Shark Week 1,” by Ryan Quick

January 23, 2018; MarketWatch

As many readers know, Trump’s campaign and presidency ushered in a widespread rise in a phenomenon known as “rage donations.” These are donations made to a nonprofit in the name of someone who has an opposing set of beliefs. This would show up as, for instance, sending donations to Planned Parenthood in Vice President Mike Pence’s name to protest his anti-abortion stance. The practice transforms outrage into capital that can be used in pursuit of the nonprofit’s agenda. More broadly, the term has been used to refer to the millions that were suddenly donated to organizations that stand for civil and human rights and press freedom at a moment when they are under attack and critically important to our collective futures.

The practice has a longer history, of course, Some readers may remember that in 2011, in response to being picketed by the Westboro Baptist Church, comedienne Lisa Lampanelli vowed to send $1000 to Gay Men’s Health Crisis for each protestor that showed up at her performance in Topeka. In the end, the nonprofit was $50,000 richer. This more complete form—“every time you do this, I will donate to that”—has a poetic symmetry to it.

But, there are many variations. Apparently, President Trump is scared to death of sharks and hopes they all die. Or so says Stormy Daniels, the adult film star who says she had an affair with Trump in 2006. Daniels says the issue came up over dinner as they watched the Discovery Channel’s “Shark Week” programming. She reports, “He is obsessed with sharks. Terrified of sharks. He was like, ‘I donate to all these charities and I would never donate to any charity that helps sharks. I hope all the sharks die.’”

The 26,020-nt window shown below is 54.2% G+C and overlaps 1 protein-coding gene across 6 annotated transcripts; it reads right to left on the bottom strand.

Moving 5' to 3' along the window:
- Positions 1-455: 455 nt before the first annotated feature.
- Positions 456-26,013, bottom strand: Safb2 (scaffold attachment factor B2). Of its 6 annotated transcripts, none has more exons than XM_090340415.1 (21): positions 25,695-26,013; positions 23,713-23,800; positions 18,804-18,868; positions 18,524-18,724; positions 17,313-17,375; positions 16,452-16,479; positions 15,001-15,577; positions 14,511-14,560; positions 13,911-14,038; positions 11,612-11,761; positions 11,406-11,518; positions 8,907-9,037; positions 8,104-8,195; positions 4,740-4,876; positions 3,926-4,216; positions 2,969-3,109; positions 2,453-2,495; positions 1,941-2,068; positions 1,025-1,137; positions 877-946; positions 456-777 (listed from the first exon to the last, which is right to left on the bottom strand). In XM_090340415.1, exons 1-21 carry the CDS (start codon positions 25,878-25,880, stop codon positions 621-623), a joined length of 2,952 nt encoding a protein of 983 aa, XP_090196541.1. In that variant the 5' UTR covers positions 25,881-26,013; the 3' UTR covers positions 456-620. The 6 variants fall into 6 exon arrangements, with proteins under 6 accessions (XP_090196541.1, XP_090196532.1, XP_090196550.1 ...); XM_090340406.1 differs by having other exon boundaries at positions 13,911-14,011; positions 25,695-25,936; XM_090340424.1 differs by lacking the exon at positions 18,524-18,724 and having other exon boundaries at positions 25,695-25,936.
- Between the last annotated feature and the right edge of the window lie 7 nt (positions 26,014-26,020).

Since that reveal, shark charities have said they’ve seen a definite surge in the flow of “rage” donations. “We have been receiving donations in Trump’s name since the story was published,” said Cynthia Wilgren, chief executive officer and co-founder of Atlantic White Shark Conservancy. She adds that many of those are first-time donors. Paul Watson, who has experienced a similar uptick at the Sea Shepherd Conservation Society, noted that while he is grateful for the support, Trump’s fear is misplaced because it’s “actually more dangerous to play golf than it is to go swimming in the ocean with sharks.”

According to The Verge, the WildAid program Shark Savers has also seen a recent donation surge, and the Shark Research Institute says that a 13-foot female white shark name of Lola, who is somewhere in the area of Mexico, was adopted under Trump’s name over the weekend. The institute’s director says that Lola is indeed very “pretty,” but he doubts the president was really the adoptive parent.—Ruth McCambridge